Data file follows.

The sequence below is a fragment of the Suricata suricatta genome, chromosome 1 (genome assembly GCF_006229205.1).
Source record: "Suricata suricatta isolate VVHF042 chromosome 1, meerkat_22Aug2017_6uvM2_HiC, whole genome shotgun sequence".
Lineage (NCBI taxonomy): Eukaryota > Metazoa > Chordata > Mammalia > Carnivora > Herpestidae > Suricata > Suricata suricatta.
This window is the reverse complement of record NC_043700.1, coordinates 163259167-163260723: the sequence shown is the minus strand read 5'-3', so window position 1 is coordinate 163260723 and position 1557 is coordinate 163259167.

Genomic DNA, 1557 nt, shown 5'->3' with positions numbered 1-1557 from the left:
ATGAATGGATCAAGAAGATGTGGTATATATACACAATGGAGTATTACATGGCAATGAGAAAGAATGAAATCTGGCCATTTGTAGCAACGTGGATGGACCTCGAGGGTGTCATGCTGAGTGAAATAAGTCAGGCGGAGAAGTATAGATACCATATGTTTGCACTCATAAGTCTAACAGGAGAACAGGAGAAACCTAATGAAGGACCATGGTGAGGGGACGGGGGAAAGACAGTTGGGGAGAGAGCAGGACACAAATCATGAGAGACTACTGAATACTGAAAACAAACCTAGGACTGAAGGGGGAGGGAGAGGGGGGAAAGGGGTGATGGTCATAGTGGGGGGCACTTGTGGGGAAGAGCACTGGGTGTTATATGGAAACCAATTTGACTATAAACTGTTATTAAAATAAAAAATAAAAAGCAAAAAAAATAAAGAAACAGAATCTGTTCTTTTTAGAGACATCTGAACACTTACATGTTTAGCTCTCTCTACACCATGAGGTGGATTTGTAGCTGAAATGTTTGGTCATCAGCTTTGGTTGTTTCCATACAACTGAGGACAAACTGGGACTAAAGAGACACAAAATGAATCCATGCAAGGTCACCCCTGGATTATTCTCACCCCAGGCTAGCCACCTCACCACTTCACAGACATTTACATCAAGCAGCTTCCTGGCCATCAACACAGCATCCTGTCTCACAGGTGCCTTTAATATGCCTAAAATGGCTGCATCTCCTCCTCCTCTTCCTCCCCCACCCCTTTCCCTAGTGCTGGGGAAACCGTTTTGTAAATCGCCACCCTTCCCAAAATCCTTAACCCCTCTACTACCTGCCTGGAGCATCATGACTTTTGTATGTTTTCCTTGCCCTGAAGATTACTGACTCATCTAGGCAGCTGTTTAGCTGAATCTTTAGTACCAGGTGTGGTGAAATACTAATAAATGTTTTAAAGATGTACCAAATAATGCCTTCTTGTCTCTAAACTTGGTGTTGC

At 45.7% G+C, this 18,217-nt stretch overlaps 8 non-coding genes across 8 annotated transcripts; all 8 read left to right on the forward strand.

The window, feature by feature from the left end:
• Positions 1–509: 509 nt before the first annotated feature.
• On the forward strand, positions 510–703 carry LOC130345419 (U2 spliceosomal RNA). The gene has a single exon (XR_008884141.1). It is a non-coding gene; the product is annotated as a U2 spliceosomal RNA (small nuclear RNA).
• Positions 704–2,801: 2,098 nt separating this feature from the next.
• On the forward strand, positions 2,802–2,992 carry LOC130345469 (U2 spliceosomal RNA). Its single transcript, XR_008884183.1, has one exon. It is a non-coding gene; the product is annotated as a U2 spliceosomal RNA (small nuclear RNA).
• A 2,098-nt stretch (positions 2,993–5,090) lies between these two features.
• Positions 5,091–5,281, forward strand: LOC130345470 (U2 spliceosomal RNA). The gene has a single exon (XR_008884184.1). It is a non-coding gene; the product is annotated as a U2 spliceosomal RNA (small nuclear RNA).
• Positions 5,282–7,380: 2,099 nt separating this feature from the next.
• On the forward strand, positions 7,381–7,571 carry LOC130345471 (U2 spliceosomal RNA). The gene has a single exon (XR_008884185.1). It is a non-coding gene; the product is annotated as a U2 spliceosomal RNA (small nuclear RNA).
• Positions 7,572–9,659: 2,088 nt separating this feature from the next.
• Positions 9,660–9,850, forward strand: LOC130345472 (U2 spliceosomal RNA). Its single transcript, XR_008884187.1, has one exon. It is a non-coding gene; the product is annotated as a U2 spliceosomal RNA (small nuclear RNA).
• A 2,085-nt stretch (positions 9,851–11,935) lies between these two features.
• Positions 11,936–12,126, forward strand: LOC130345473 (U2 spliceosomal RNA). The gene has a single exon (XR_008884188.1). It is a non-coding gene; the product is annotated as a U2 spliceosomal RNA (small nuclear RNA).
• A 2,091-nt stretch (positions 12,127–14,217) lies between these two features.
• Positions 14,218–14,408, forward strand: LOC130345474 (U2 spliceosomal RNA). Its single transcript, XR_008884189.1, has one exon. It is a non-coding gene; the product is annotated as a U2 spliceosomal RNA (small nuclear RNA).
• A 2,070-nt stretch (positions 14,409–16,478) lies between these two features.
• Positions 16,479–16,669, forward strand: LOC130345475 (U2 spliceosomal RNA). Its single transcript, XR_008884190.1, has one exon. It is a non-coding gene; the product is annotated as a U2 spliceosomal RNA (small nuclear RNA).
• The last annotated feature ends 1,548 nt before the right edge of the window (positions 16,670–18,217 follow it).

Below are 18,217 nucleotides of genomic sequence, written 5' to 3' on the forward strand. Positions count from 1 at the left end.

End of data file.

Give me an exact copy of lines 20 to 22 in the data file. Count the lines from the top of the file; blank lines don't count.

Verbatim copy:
• Positions 11,936–12,126, forward strand: LOC130345473 (U2 spliceosomal RNA). The gene has a single exon (XR_008884188.1). It is a non-coding gene; the product is annotated as a U2 spliceosomal RNA (small nuclear RNA).
• A 2,091-nt stretch (positions 12,127–14,217) lies between these two features.
• Positions 14,218–14,408, forward strand: LOC130345474 (U2 spliceosomal RNA). Its single transcript, XR_008884189.1, has one exon. It is a non-coding gene; the product is annotated as a U2 spliceosomal RNA (small nuclear RNA).